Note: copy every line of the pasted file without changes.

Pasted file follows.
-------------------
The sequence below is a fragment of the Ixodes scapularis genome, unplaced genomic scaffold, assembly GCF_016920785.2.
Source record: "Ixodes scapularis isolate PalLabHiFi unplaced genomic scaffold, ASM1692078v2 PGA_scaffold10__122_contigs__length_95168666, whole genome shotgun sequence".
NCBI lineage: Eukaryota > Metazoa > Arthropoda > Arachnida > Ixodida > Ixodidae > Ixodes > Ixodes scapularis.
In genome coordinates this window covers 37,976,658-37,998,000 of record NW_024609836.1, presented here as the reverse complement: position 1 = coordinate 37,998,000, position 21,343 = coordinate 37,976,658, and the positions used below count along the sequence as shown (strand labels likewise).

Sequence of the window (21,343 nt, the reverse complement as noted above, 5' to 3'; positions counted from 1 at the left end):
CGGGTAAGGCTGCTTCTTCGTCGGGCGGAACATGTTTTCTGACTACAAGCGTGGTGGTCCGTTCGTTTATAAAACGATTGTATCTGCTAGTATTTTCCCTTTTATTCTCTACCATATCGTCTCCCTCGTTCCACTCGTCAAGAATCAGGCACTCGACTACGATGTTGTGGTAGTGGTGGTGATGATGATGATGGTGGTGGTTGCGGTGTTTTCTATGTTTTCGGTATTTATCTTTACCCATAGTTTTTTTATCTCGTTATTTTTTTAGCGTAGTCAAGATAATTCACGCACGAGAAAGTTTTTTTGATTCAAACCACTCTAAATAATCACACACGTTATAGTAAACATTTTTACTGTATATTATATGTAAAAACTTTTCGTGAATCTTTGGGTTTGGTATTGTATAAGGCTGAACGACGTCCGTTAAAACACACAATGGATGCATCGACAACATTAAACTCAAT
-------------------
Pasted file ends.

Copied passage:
The sequence below is a fragment of the Ixodes scapularis genome, unplaced genomic scaffold, assembly GCF_016920785.2.
Source record: "Ixodes scapularis isolate PalLabHiFi unplaced genomic scaffold, ASM1692078v2 PGA_scaffold10__122_contigs__length_95168666, whole genome shotgun sequence".
NCBI lineage: Eukaryota > Metazoa > Arthropoda > Arachnida > Ixodida > Ixodidae > Ixodes > Ixodes scapularis.
In genome coordinates this window covers 37,976,658-37,998,000 of record NW_024609836.1, presented here as the reverse complement: position 1 = coordinate 37,998,000, position 21,343 = coordinate 37,976,658, and the positions used below count along the sequence as shown (strand labels likewise).

Sequence of the window (21,343 nt, the reverse complement as noted above, 5' to 3'; positions counted from 1 at the left end):
CGGGTAAGGCTGCTTCTTCGTCGGGCGGAACATGTTTTCTGACTACAAGCGTGGTGGTCCGTTCGTTTATAAAACGATTGTATCTGCTAGTATTTTCCCTTTTATTCTCTACCATATCGTCTCCCTCGTTCCACTCGTCAAGAATCAGGCACTCGACTACGATGTTGTGGTAGTGGTGGTGATGATGATGATGGTGGTGGTTGCGGTGTTTTCTATGTTTTCGGTATTTATCTTTACCCATAGTTTTTTTATCTCGTTATTTTTTTAGCGTAGTCAAGATAATTCACGCACGAGAAAGTTTTTTTGATTCAAACCACTCTAAATAATCACACACGTTATAGTAAACATTTTTACTGTATATTATATGTAAAAACTTTTCGTGAATCTTTGGGTTTGGTATTGTATAAGGCTGAACGACGTCCGTTAAAACACACAATGGATGCATCGACAACATTAAACTCAAT